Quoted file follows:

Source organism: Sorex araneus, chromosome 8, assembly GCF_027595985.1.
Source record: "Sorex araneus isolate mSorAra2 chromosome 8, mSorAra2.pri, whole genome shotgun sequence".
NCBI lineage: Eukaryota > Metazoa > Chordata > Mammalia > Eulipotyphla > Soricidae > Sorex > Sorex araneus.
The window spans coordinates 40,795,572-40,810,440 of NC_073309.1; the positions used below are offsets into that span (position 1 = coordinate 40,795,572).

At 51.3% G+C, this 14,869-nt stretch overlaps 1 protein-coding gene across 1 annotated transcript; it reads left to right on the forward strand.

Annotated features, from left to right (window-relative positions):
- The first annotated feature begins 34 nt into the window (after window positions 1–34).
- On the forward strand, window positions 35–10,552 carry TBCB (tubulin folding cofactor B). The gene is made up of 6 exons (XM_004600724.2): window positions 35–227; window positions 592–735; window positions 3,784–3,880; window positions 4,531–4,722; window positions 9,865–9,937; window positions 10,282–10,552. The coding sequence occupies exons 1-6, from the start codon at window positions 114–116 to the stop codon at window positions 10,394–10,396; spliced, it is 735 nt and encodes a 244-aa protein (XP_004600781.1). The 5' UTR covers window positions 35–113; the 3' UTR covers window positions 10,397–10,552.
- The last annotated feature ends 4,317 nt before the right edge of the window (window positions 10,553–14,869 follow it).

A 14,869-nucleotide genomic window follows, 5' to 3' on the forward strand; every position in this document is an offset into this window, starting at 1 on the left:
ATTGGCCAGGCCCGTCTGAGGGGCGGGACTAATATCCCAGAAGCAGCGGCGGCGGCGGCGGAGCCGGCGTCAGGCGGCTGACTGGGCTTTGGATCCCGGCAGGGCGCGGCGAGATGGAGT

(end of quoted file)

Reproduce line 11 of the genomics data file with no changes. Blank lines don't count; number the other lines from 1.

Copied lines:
ATTGGCCAGGCCCGTCTGAGGGGCGGGACTAATATCCCAGAAGCAGCGGCGGCGGCGGCGGAGCCGGCGTCAGGCGGCTGACTGGGCTTTGGATCCCGGCAGGGCGCGGCGAGATGGAGT